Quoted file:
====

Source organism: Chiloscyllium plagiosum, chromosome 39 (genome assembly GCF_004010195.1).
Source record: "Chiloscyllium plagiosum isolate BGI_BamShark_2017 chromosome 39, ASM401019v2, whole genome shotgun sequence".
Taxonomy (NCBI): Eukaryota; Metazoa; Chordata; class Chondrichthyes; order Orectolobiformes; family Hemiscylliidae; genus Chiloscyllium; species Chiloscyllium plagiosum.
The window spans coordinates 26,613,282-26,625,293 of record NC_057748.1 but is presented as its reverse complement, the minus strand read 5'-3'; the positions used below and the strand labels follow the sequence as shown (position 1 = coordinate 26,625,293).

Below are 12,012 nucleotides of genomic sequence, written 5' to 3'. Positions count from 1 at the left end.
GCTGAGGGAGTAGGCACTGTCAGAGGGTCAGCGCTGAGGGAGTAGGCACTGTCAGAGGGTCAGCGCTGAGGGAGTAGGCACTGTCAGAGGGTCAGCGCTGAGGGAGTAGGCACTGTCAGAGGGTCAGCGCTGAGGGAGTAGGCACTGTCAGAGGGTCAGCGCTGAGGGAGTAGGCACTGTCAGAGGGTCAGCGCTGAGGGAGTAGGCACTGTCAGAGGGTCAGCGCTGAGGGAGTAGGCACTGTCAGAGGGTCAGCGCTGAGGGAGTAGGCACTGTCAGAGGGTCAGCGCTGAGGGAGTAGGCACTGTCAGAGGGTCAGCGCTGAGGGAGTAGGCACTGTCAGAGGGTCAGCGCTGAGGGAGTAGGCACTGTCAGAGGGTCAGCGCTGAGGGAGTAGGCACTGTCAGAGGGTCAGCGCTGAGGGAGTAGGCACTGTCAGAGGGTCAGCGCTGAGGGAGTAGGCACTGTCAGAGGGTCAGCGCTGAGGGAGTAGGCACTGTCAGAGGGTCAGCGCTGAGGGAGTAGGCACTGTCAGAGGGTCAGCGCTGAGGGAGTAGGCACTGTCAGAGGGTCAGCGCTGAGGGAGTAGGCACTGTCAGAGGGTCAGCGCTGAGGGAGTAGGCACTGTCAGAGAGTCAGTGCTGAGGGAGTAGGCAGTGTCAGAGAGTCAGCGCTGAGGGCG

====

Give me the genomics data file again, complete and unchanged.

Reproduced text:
Source organism: Chiloscyllium plagiosum, chromosome 39 (genome assembly GCF_004010195.1).
Source record: "Chiloscyllium plagiosum isolate BGI_BamShark_2017 chromosome 39, ASM401019v2, whole genome shotgun sequence".
Taxonomy (NCBI): Eukaryota; Metazoa; Chordata; class Chondrichthyes; order Orectolobiformes; family Hemiscylliidae; genus Chiloscyllium; species Chiloscyllium plagiosum.
The window spans coordinates 26,613,282-26,625,293 of record NC_057748.1 but is presented as its reverse complement, the minus strand read 5'-3'; the positions used below and the strand labels follow the sequence as shown (position 1 = coordinate 26,625,293).

Below are 12,012 nucleotides of genomic sequence, written 5' to 3'. Positions count from 1 at the left end.
GCTGAGGGAGTAGGCACTGTCAGAGGGTCAGCGCTGAGGGAGTAGGCACTGTCAGAGGGTCAGCGCTGAGGGAGTAGGCACTGTCAGAGGGTCAGCGCTGAGGGAGTAGGCACTGTCAGAGGGTCAGCGCTGAGGGAGTAGGCACTGTCAGAGGGTCAGCGCTGAGGGAGTAGGCACTGTCAGAGGGTCAGCGCTGAGGGAGTAGGCACTGTCAGAGGGTCAGCGCTGAGGGAGTAGGCACTGTCAGAGGGTCAGCGCTGAGGGAGTAGGCACTGTCAGAGGGTCAGCGCTGAGGGAGTAGGCACTGTCAGAGGGTCAGCGCTGAGGGAGTAGGCACTGTCAGAGGGTCAGCGCTGAGGGAGTAGGCACTGTCAGAGGGTCAGCGCTGAGGGAGTAGGCACTGTCAGAGGGTCAGCGCTGAGGGAGTAGGCACTGTCAGAGGGTCAGCGCTGAGGGAGTAGGCACTGTCAGAGGGTCAGCGCTGAGGGAGTAGGCACTGTCAGAGGGTCAGCGCTGAGGGAGTAGGCACTGTCAGAGGGTCAGCGCTGAGGGAGTAGGCACTGTCAGAGGGTCAGCGCTGAGGGAGTAGGCACTGTCAGAGGGTCAGCGCTGAGGGAGTAGGCACTGTCAGAGAGTCAGTGCTGAGGGAGTAGGCAGTGTCAGAGAGTCAGCGCTGAGGGCG